A Modern Ahupuaa
The traditional land division in old Hawaii called ahupua'a extended from the ocean to the mountain. This ensured access to all the natural resources required by the Hawaiian community of fish from the sea, crops from the fertile low lands, wood, water, and wild game from the mountains.
Kawela was, and is again, an ahupua'a. A community of 210 families each with their two-acre agriculture lot, a three- and-one-half acre ocean park to launch their boats for fishing, and approximately 5,500 acres of land for agricultural use, and game hunting in the mountains. Water is provided by a private water system owned by the homeowners of Kawela.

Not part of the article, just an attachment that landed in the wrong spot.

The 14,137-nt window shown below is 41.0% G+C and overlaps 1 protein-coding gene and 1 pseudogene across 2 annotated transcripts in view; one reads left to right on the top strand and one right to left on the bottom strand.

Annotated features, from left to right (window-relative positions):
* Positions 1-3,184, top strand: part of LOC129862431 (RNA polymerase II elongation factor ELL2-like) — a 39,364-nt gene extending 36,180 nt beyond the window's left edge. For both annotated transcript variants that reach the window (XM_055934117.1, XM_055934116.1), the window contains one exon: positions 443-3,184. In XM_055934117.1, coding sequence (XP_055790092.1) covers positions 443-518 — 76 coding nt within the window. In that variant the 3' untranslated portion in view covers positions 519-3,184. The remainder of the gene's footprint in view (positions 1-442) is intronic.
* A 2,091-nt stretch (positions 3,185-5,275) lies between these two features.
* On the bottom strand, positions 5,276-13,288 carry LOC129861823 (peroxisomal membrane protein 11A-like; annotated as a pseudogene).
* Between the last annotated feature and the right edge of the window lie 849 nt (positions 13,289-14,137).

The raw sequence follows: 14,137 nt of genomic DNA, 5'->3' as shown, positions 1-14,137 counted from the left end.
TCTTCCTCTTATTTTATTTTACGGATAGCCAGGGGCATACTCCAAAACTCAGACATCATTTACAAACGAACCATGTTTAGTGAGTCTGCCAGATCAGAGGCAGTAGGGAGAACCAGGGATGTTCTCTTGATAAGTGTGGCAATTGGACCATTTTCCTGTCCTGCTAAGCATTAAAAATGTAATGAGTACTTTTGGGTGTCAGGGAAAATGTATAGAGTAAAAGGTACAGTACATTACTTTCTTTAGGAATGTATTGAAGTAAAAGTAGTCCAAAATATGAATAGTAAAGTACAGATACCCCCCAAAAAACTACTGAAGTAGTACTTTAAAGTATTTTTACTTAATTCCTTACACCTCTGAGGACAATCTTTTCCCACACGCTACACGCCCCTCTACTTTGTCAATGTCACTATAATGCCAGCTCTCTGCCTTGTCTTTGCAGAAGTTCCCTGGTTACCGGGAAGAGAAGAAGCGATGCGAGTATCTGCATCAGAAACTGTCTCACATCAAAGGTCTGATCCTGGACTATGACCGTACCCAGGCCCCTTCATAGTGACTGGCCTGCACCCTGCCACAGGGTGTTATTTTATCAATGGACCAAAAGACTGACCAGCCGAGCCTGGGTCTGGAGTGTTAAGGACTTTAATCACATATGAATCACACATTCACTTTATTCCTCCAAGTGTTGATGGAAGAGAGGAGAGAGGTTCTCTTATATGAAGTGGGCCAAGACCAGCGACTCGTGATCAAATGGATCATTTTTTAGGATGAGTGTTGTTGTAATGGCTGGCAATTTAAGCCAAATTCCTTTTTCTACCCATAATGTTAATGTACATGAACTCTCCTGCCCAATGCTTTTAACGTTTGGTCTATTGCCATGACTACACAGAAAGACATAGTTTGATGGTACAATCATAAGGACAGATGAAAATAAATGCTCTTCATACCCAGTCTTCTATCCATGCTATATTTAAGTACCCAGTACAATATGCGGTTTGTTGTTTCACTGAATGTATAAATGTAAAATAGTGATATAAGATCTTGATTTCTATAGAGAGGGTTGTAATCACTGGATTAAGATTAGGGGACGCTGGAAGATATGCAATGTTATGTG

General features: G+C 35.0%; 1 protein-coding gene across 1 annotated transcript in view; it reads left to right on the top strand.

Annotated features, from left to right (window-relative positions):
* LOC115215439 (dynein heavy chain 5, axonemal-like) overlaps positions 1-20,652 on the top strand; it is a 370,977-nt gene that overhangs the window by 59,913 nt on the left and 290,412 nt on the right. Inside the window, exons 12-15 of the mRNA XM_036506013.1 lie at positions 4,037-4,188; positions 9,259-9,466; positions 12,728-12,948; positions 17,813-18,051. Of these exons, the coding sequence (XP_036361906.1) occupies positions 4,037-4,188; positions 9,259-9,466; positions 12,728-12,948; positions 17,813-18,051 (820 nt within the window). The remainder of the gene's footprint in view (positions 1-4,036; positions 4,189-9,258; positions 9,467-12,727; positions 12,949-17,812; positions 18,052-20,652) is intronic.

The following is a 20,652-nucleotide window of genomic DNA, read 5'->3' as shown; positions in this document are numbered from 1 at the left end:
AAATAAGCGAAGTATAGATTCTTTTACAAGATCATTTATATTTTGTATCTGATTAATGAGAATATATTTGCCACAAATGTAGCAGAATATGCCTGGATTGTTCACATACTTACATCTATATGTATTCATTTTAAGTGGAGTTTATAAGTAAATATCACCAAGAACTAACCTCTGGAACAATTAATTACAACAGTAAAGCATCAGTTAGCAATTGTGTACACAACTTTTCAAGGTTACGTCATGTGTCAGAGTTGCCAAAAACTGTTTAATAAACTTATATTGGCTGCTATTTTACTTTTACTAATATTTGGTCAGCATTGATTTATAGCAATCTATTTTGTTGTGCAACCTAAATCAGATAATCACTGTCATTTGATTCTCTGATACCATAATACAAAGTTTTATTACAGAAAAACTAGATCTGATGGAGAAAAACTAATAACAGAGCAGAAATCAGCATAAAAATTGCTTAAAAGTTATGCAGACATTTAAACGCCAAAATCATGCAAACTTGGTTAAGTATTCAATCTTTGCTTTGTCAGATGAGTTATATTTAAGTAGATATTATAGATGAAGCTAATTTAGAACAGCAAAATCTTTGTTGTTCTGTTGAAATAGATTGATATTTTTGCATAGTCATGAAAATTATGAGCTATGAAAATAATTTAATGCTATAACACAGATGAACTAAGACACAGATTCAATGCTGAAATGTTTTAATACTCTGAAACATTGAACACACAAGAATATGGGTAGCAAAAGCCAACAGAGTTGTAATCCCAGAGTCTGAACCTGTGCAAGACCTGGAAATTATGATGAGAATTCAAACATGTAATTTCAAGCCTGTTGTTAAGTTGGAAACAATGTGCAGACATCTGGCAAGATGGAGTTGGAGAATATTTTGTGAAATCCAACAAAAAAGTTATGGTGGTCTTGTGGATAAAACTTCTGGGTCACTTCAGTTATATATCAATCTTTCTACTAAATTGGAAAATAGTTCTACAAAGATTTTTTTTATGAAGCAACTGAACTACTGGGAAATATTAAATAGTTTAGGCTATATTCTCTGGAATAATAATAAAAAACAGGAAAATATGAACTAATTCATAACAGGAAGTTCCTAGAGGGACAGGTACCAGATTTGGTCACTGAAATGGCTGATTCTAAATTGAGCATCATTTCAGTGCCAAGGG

Due to scarcity of fee simple land in Hawaii, it was Senator Yee's dream to create a modern "ahupua'a" for families who want to enjoy and preserve the wide open spaces of Kawela, not only for themselves but also for generations to come. A clubhouse has been built for the management and use of Kawela owners. A private water system was installed to insure each owner has sufficient water for domestic as well as agricultural use.
Each owner is assessed a reasonable monthly fee for the maintenance of the common elements. A Board of Directors is elected annually to manage the affairs of Kawela Plantation.
Each lot has a spectacular view of the leeward coastline, Lanai, Maui, Kahoolawe and the Kalohi Channel. Each lot gives each owner the ultimate privacy for living.